Sorely lacking for the everyday and even more « elite » runner seeking an adidas full rotation, I see it as the easier days trainer with the new Adizero SL 2 as the lighter, softer more agile, fun and fast shorter distance trainer with the Boston 12 the tempo shoe and of course the Takumi Sen, Pro, and Pro EVO1 as the race shoes.

The Prima is a great option for very well cushioned daily training that is not boring, beginner runners, runners who are not sure how much stability control they really need and heavier runners. It also makes for a wonderfully comfortable walking shoe.

What might I like to see? Somewhat lower weight which I think could be found in a lighter upper. That said, the upper is superb in its comfort and support.

Sam’s Score: 9.5/10

Just the weight thing.


Matt: I really enjoyed this shoe! It’s good to see that Adidas is creating shoes for one of the most exciting segments of the market - super trainers. The ride of the shoe is soft but never wobbly making for a pleasant experience. The shoe also runs much faster than its weight would indicate and could potentially be used for more up-tempo efforts for bigger, heavier runners who require a bit more shoe for these kinds of training sessions. The only thing I would like changed in the shoe would be the extension of the outsole rubber all the way back to the heel area, but as I mentioned before this may only affect far rear heel strikers.

Matt’s Score: 9.5/10


7 Comparisons

Index to all RTR reviews: HERE Roadtrailrun 

Adidas Supernova Rise (RTR Review) Adidas Supernova Solution (RTR Review)

Sam: Similar  shoes with the Solution having more extensive higher reaching lower Support Rods layer than the Rise. The higher stack and thus somewhat heavier Prima accomplishes everything the other two do with a far superior ride: less rigid heel-better transitions and an easier more dynamic toe off and with a superior more comfortable upper but is $30 more. All are true to size and similar in fit Go Prima!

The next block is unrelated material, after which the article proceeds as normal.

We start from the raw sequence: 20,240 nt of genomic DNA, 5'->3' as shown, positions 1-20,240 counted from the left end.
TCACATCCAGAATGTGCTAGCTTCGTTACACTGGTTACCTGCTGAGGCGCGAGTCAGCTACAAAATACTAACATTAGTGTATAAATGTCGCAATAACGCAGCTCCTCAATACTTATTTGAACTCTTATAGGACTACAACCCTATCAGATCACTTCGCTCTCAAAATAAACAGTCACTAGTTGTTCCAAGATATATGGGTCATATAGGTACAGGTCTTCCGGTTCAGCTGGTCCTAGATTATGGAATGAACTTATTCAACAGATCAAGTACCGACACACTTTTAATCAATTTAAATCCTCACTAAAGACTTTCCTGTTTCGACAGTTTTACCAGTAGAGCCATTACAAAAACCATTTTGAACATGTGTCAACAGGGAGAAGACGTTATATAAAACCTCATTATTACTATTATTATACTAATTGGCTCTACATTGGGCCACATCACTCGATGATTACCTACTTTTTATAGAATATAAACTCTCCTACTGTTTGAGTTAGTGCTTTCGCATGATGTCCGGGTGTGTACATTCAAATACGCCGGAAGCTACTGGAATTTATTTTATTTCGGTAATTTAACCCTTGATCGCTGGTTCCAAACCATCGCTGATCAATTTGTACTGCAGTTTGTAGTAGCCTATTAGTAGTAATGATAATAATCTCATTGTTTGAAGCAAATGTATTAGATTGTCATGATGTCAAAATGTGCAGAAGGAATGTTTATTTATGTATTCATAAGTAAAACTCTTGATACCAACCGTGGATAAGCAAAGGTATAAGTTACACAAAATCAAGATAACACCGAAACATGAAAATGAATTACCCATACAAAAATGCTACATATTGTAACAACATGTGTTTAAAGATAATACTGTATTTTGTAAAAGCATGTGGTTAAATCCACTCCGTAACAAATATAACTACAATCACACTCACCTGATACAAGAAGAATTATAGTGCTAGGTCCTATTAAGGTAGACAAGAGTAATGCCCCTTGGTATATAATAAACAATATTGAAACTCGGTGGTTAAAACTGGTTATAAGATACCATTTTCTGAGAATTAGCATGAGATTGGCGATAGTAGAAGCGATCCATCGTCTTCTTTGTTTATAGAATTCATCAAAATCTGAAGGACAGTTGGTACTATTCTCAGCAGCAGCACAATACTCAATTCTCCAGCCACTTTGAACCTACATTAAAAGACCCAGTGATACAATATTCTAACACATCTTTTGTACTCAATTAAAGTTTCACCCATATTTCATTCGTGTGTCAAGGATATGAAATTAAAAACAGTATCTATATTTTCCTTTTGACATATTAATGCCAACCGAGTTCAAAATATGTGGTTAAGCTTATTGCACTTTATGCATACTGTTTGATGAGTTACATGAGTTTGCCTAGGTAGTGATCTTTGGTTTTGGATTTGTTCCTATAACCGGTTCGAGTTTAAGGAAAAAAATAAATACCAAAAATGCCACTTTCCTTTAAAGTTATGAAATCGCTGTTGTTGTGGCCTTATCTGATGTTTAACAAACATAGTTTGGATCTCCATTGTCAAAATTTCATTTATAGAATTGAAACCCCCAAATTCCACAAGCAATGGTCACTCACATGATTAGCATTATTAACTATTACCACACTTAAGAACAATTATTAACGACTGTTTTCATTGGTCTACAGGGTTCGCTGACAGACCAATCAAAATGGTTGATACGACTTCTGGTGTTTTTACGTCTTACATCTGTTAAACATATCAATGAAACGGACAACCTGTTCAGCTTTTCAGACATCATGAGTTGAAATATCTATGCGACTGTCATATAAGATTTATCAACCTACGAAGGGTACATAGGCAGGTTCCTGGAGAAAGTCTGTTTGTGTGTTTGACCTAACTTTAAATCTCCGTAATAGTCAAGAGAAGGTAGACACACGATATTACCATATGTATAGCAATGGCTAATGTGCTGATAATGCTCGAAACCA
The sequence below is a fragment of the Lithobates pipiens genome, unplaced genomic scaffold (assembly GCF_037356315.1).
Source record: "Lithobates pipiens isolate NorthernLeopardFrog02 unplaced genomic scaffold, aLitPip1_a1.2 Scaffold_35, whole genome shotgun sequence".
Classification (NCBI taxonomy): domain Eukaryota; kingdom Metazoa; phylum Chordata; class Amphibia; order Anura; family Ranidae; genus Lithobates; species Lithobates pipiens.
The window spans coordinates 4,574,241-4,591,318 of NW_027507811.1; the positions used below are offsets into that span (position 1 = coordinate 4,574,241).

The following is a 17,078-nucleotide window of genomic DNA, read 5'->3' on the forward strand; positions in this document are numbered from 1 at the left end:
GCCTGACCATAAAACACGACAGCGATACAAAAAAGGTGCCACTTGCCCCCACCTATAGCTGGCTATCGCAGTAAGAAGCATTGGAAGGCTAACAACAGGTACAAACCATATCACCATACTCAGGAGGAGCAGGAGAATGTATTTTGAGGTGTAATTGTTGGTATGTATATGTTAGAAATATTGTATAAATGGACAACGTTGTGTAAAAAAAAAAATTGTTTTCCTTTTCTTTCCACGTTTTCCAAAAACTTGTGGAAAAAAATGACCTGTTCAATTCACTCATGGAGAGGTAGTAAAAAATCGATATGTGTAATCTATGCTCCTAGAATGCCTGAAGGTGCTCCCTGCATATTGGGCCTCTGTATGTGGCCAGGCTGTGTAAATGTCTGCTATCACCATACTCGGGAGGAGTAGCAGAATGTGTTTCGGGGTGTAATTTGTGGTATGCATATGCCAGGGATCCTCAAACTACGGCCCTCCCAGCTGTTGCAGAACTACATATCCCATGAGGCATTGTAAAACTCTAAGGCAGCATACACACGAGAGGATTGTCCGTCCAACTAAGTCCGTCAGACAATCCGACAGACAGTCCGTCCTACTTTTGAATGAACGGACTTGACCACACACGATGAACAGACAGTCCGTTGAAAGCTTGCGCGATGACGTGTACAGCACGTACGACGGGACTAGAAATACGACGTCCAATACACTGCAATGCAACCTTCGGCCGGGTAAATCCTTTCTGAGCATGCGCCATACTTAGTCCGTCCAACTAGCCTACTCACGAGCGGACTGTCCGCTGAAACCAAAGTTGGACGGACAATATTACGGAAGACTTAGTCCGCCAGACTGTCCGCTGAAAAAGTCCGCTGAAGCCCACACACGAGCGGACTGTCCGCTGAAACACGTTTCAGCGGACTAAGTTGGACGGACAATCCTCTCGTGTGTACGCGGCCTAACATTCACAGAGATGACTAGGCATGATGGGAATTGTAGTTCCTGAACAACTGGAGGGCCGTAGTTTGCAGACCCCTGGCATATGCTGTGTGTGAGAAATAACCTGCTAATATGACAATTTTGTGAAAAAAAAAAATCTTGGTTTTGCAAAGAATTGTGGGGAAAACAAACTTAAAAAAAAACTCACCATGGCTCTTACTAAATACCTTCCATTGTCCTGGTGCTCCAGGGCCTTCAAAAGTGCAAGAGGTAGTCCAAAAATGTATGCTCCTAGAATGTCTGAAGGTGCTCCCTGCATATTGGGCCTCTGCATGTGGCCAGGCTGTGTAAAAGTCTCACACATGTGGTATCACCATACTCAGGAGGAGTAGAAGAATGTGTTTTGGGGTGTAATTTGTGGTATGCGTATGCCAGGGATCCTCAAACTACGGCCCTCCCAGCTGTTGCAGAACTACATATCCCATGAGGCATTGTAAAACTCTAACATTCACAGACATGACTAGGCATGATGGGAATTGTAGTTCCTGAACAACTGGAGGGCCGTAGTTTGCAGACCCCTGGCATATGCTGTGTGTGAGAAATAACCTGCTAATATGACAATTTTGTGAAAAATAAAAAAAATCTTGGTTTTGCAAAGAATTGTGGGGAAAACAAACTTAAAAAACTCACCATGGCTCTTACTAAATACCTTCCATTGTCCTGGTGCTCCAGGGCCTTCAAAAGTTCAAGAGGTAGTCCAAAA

Adizero SL 2 (RTR Review)

Sam: The SL 2 was a big surprise!  Softer, more flexible and more agile than the Prima, it weighs about 44g less and sits on a somewhat lower platform. Different in construction it features soft Lightstrike foam as an outer carrier with top end Lightstrike Pro as a central core. A true neutral shoe it is less stable than the Prima and as a $130 shoe has a more basic upper, I call it the fast fun daily trainer of the adidas line up with Prima the steady pace longer runs option. They make a great pairing.

Nike Vomero 17 (RTR Review)

Sam: Almost exactly the same weight with the Vomero slightly higher stack height both are the flagship more max cushioned trainers for their respective brands. Both feature supercritical foams but in a very different construction with the Nike having a quite substantial lower layer of Cushlon EVA type foam to the Prima’s more “minimal” Support Rods layer. In the Prima, the Dreamstrike+ foam is more prominent with a softer more consistent ride while in the Vomero we have more response if in a stiffer ride, so a bit more of a speed max cushion. The Vomero outsole has more rubber and superior traction suitable for dirt roads, The Prima upper is more comfortable and less rigid if slightly less supportive. Both are true to size. I prefer the Prima in this match up as it has asmoother more pleasant ride and superior upper.

ASICS GEL-Nimbus  25/26 (RTR Review)